Ive done a bit of reading on the subject of Hashes and Salts and I came up with an idea for a salting scheme but I wanted to check it with some people more learned than myself.

My basic idea is to use the initial password hash as a salt for a second hash ie.

password = 'foobar'
final_hash = sha1( sha1( password ) + password )

If anyone can explain why this might be a bad idea Id really appreciate it.



You will not achieve anything. Consider two users with the same password, salt, among others, is designed to achieve different hashes for the very same password.

In example:

  1. User A pass: foo, salt: abcd = hash ( abcd + foo ) = 23424098FAD
  2. User B pass: foo, salt dkes = hash ( dkes + foo ) = 8734536EA43

But with your algorithm you will end up with the very same hash:

  1. User A pass: foo = hash ( hash(foo) + foo ) = 123AB2344
  2. User B pass: foo = hash ( hash(foo) + foo ) = 123AB2344

Also, don't roll your own.

  • But the salt still needs to be stored somewhere, and will likely be accessible to the attacker. How do you overcome this problem? – amar Feb 26 '14 at 12:36
  • @amar the salt mission isn't to be "secret", the purpose is to be unique so when an attacker "try a password" with that known salt it can only compare the generated pass with this one original hash because all other passwords will have different hashes. If you don't use a hash then you can hash the password "rabbit" once and you will probably find an user with that password (you hash only 1 time and then compare it thousand times), if you use a salt then you will have to hash "rabbit" + salt for every user and compare it (thousands hashes with thousands comparisons). – kiBytes Feb 26 '14 at 13:35

A salt is used to:

  1. avoid attacks through precomputed rainbow tables.
  2. map the same password to different hashes.

A salt should be random and sufficiently long (e.g. random 128 bits) so that its entropy becomes large because only a salt with a big entropy can avoid attacks through rainbow tables.

Usually, there is no reason to derive the salt from some of the user's attributes, e.g. the password or username. A scheme for password hashing which is commonly used in practice is bcrypt. The Java implementation of bcrypt I'm aware (see) of automatically creates a random salt for each password. The salt is part of the bcrypt hash so that you don't have to handle the salt in any special way. The implementation also provides methods to check passwords which automatically decomposes the bcrypt hash into its salt and the actual password hash.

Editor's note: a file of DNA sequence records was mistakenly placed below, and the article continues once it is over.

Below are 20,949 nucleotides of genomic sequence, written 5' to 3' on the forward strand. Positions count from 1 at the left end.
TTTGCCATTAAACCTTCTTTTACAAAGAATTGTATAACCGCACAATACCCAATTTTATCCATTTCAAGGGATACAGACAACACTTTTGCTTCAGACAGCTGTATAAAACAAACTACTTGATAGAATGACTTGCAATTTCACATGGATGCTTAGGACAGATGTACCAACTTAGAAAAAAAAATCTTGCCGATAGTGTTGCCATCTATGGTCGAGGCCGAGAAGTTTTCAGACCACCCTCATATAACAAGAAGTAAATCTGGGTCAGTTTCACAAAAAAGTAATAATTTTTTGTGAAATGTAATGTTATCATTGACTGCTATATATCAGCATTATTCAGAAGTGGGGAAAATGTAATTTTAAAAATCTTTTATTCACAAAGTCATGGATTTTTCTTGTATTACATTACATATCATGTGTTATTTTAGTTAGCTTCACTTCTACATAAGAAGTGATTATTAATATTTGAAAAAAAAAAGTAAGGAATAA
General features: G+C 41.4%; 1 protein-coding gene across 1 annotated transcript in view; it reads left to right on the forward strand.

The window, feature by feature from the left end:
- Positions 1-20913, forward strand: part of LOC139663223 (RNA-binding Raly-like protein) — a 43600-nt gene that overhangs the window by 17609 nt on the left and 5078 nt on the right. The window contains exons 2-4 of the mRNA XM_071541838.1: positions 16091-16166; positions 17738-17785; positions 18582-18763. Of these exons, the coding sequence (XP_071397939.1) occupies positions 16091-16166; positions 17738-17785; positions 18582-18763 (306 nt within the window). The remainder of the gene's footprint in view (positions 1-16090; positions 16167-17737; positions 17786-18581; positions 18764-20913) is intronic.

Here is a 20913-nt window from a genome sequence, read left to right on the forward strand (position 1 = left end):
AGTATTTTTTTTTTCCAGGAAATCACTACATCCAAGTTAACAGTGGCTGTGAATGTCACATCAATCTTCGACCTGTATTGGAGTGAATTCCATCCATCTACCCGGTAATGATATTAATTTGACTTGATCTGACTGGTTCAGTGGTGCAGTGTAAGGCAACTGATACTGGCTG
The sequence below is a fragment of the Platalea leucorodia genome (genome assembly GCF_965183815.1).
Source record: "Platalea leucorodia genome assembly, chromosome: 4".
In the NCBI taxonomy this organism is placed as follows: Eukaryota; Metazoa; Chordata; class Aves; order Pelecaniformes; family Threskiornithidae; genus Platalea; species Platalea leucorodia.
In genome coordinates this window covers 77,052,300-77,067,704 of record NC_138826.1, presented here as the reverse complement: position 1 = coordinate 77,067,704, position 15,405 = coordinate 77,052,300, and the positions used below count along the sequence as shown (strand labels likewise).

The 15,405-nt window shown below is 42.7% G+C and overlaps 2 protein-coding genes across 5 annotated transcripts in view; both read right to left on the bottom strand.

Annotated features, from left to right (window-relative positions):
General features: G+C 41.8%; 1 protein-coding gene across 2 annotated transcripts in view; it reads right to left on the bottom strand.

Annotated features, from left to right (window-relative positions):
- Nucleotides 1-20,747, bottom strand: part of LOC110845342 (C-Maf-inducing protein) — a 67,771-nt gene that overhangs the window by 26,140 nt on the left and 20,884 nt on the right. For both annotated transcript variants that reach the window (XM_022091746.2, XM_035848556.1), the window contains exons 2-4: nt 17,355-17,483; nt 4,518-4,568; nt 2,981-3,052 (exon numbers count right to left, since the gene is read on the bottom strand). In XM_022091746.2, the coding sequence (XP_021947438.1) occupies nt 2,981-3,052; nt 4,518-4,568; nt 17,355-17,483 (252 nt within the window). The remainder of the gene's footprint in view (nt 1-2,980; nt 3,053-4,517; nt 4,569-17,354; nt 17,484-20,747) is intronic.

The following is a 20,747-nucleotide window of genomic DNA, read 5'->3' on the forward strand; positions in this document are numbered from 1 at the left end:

Bcrypt also offers a load factor to increase the complexity required to compute a hash. This is useful to avoid brute force attacks because it thwarts an attacker to compute a large number of hashes.

Altogether there is really no reason why to implement your own scheme for password hashing.


Please read How to securely hash passwords? - you should not roll your own. @ThomasPornin has a great answer to that question, and the section on Salt Generation includes (among a lot more good advice) the following wisdom:

The main and only point of the salt is to be as unique as possible. Whenever a salt value is reused anywhere, this has the potential to help the attacker.

For instance, if you use the user name as salt, then an attacker (or several colluding attackers) could find it worthwhile to build rainbow tables which attack the password hashing function when the salt is "admin" (or "root" or "joe") because there will be several, possibly many sites around the world which will have a user named "admin". Similarly, when a user changes his password, he usually keeps his name, leading to salt reuse. snip

The cheap way to obtain uniqueness is to use randomness. If you generate your salt as a sequence of random bytes from the cryptographically secure PRNG that your operating system offers (/dev/urandom, CryptGenRandom()...) then you will get salt values which will be "unique with a sufficiently high probability". 16 bytes are enough so that you will never see a salt collision in your life, which is overkill but simple enough. snip

Essentially, you cannot use the password to generate a salt for the password, since the ONLY input is the password!

  • Thus, an attacker still need only put "123456" into their hash generator once, and then they'll find all the thousands of users who used that as their password. If you had random salts, they'd have to try thousands of times (once per salt + password combination) to get those thousands of weak passwords.

You should use a random number generator to generate unique, per-user salts (and store them in plaintext in the database, along with the password hash and number of iterations or work factor used [so you can easily increase it later]), and the general advice here is for roughly a 16 byte random salt. 8 bytes is probably a practical minimum for length of the salt.

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